2. People throw WAR around in a vaccum. First, the Fangraphs numbers are skewed by the defensive emphasis which makes Upton look far better than he is for the Rays. In the Upton discussion, the WAR is really his value defensively over his replacement on the Rays , i.e. Jennings in CF (probably not that much) and offensively over a corner OF the Rays could replace him with (internally or externally), netting out the defensive loss of Jennings in LF. I’d submit, any GM worth his salt could figure out a more produtive OF with tthis year’s budget than the Rays put out there. (Jennings appears to have caught Upton-itis, swinging for the fences at times). For the money he is being paid this year and will be perhaps next year, he’s not worth it. He can’t live off the promise of 2007-08 forever. He’s a flawed offensive performer with good defensive wheels who is getting worse, not better. We can do better.

  3. don says:

    here’s the deal…Rays have lots of dead wood that can not be signed and payed…they maybe only a bat or two (+longoria) from having a good playoff team…look at this weekend without shields, yesterday without BJ….Rays need to make a move NOW…See if they pass again on getting some help in here..
    or we can watch the same guys strike outeverynight,and score 1/2 runs and good pitching get torched for another loss..

  4. Joe says:

    If we offer Upton that qualifying offer, I think he takes it and the Rays can’t afford to pay him that. If Friedman gets a good offer then get ‘er done and put DJ or Super Sam in CF with the hope that one of these days, Scott can actually play in the OF.

    Shields has been no good most of the time but when I look at the other options, Archer is still building up arm strength from his injury, Ramos just started getting stretched out and has started all of 3 times in his career and Alex Torres is just brutal.

    So unless there is an MLB ready SP in the deal (for example, Randall Delgado), we pretty much need to keep Shields.

    The other 2 names are the still injured Niemann who hasn’t even gone to rehab and Wade Davis who would need to be sent down(this hurting our pen) to get stretched out and it could take him a while. Keep Shields unless you’re blown away, Andrew. Plus any trades were based on Evan returning and he could return as early as today but looking like he’s making his homecoming at home on August 3rd.

  5. s says:

    we “wanted a king’s ransom” last year for BJ at the deadline. then it was “there’s more teams looking at him at the end of the year”. then it was “he’s worth more this year than any trade”. now there’s little interest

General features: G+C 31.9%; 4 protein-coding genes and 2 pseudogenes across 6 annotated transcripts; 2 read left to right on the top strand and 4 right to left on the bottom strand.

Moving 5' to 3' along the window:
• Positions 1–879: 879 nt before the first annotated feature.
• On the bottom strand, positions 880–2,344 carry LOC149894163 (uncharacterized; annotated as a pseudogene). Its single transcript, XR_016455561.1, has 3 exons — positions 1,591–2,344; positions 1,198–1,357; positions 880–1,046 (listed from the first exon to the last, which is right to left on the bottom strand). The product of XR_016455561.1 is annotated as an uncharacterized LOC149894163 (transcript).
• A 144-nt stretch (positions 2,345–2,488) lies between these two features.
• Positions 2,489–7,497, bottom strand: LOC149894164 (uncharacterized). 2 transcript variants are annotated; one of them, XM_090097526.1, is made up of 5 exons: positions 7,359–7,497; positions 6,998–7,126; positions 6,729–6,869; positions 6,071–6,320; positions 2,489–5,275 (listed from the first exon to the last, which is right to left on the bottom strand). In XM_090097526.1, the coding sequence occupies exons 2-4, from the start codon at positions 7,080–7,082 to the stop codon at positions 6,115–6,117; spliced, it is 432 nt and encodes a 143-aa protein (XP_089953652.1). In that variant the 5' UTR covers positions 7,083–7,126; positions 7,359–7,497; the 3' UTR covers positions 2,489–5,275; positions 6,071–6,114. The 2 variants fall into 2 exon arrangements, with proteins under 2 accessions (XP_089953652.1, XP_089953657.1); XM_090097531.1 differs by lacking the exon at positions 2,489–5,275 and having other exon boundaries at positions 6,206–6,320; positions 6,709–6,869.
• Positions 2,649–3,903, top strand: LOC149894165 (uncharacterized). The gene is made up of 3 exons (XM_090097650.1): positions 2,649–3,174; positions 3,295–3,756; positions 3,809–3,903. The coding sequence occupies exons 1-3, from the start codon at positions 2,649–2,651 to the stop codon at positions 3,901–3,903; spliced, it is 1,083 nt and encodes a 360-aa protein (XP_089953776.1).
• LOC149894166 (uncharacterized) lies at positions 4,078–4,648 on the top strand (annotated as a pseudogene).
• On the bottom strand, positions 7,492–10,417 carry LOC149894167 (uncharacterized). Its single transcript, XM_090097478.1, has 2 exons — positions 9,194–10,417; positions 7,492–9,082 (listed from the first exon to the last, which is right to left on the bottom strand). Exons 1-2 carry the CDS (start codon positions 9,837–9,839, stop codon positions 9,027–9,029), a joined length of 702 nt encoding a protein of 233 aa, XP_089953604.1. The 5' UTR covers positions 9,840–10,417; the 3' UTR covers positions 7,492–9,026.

what happened to buy low, sell high? hell how about break even?

    we can’t offer him 12.5 for fear that he’ll take it. we’ve completely dropped the ball here. he’ll walk for nothing in return.

  6. Boxauthor says:

    Hmm… anyone else get the feeling that the 11:00 AM post might be the only rumor poste we get? Haven’t seen anything on Shields (or any other Ray) for awhile.

  7. Alex says:

    The Rays won’t make a single big move as always. These rumors are stupid. Every year its the same thing. 10+ teams in on BJ Upton. Teams pushing hard for Shields and Davis etc… Then what do we get? The rays trade Nobody McGarbage for some quad a player who will become a starter for us 2 years down the road while hitting .200 and Maddon will praise his work ethic. This regime can identify pitching and defense like its nothing. They couldn’t field a good hitting team if they got to choose from the All Star team

    • Alex says:

      Then in the offseason we will lose BJ, and trade either Shields, Davis or Niemann or Cobb and get 5 prospects who flame out. Meanwhile some other team will make a big splash and get amazing prospects. I bet the Rays really regret not trading with Cincinnati. Yasmani Grandal and Yonder Alonso sure would look good in a Rays uniform.

      • MJ says:

        I’m ruing the lack of a Rizzo trade. I feel the Rays could have offered a better package than the Cubs did.

      • J W says:

        I don’t think they regret it, by all accounts the Reds prefered Latos over Shields, so it wasn’t the Rays who turned down the trade.